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Met On The Stump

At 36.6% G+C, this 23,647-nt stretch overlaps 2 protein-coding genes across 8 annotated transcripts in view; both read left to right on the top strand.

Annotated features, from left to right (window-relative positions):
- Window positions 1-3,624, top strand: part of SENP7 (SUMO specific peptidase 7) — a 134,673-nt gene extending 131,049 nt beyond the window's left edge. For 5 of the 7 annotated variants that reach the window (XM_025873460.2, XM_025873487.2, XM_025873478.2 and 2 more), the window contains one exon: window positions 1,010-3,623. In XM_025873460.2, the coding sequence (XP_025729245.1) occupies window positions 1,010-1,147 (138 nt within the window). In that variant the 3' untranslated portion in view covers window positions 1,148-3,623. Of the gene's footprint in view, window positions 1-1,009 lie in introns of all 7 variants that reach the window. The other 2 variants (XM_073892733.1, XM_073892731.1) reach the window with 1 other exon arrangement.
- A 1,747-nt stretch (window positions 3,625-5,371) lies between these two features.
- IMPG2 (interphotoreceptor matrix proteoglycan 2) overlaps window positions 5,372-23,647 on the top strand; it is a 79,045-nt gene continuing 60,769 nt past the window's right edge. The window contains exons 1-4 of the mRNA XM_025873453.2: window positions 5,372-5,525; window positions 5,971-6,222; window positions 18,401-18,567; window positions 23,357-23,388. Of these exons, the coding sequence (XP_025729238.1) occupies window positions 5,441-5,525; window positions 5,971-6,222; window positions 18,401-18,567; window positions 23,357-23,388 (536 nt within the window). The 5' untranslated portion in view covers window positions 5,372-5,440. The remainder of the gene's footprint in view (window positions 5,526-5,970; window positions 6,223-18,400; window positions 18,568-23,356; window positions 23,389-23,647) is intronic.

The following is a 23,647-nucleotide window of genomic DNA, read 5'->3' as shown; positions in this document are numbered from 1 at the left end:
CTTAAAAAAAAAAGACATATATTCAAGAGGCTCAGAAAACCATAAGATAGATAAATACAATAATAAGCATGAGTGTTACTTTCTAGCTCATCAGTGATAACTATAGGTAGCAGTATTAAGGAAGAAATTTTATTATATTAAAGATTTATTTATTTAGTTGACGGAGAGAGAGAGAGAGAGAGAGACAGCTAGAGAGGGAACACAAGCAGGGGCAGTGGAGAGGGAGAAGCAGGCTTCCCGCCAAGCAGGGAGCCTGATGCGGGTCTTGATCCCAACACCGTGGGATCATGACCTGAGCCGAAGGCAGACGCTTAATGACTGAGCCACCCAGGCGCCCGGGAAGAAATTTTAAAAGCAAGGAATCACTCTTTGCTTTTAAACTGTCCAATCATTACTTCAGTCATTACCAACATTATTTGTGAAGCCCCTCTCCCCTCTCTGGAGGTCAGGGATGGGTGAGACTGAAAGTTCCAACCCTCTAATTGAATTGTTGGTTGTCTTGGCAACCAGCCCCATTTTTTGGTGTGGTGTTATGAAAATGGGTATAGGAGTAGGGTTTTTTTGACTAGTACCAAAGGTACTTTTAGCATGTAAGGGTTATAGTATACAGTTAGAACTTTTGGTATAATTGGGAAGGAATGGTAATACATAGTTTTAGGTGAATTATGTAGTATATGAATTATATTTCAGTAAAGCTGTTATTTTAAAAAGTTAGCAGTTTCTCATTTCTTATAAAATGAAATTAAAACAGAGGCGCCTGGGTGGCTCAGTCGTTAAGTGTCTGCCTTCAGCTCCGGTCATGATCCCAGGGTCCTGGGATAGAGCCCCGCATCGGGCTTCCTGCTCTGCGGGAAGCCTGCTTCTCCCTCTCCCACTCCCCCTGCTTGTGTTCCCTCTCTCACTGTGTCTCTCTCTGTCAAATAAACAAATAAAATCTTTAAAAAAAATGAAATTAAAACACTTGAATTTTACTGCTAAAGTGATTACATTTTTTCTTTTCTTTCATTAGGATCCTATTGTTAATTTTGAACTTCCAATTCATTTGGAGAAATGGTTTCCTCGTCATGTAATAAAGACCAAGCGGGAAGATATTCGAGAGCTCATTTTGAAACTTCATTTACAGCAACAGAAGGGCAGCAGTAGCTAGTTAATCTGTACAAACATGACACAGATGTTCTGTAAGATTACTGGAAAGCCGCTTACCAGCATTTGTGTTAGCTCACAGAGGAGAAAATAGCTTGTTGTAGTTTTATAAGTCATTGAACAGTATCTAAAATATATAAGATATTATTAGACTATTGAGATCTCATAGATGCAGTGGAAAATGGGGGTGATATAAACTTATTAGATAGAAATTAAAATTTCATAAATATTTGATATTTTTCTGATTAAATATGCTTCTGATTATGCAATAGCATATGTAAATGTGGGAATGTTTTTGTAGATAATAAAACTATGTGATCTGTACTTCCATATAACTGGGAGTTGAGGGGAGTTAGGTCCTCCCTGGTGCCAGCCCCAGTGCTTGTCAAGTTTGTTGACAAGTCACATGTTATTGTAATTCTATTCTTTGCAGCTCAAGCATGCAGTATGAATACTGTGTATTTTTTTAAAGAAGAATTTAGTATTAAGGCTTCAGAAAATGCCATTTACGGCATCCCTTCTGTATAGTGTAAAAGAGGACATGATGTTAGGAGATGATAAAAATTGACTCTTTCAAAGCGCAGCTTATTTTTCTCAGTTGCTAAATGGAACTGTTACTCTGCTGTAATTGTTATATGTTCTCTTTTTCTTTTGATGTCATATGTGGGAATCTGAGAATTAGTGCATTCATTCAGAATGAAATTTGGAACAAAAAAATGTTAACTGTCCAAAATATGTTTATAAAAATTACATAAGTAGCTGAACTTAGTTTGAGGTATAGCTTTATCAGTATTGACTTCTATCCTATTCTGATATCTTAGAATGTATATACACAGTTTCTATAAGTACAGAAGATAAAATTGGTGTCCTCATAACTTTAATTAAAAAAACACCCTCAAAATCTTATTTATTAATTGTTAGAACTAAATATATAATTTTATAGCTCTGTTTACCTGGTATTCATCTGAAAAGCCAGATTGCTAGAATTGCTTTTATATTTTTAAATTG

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LrscOLN, Neb., Oct. 18.- The flrst of the I j'.iint di-batcs on the politica] issues, between W. J. Bryan and John M. Thurston occurred here yesterday afternoon. It is estimated that 7,00i peoplo were in Agricultural hall daring the ! The whole state was repxesented and iniiny from otherstatea were present. The ! fao.t that both speakers are avowed ; dates for the United States senate added ! fcd the interesi of the occasion. The I ception given to the principal figures of theaftornoon was hearty and enthusiastio. C. J. Smith, of Omaha, and John P. Maul, of Lincoln, took tiirns in presiding. As Bryan was to open the debate Smith made the statement. He stated tho conditions of the debate 'nd invoked respectful attention to both speakers. lïryan (irows Kloquent 011 Silver. Tlu'n he introduoed Bryan, who was greeted with cheers. ïhe ternis of tho debate confined the speakers to no particular topic. Bryan touched chiefly on silver, the income tax and the Paciflc railroad indebteïlness. The income tax was fair and he was satisfled the future would vindícate his judgment. As to the Pacific railroads, if he was elected to the sonate he proposed to do his best to have the government I mort grage foreclosed. It was on the silver issue that he was most eloquent. He was sure the white metal would be victorious eventually. He pointcd to gains that he allegod it had made récently in all parts o'f the country as a vindieation of his position. Bryan was eheered vociferously at the conclusión of his remarks. Thurstun on the Tacific Roads. ïliurston received an ovation. His specoh was more of a freneral nature than tinu of Bryan. Heconfessed tobeatadisadvantage in the estiniation of some in discussion of the Pacific railroads, since he was the attorney of the leading company. 8till lie was confldeut it was not the adrantage of the people of the pcople of the whole count'ry to have the government foreclose its second mortgage.smce it must then pay the enormous flrst mortgage indebtedness. Replying to Bryan's income tax views he was brief and deprecated the measure, believing it could not endure. WaruiM l'p on the White iletal. On silver the speaker also became brilliant. After declaring to the surprise of some that he favored the f ree coinage of the American production, he plctured the enormous loads of foreign white metal that he said would be dumpcd into this corntry in the event of free coinage, and in closing declared that idea perfectly preposterous. In Bryan's closing reply he became personal and denounced Thurston for his political acts of the past, They speak at Omaha tonight.


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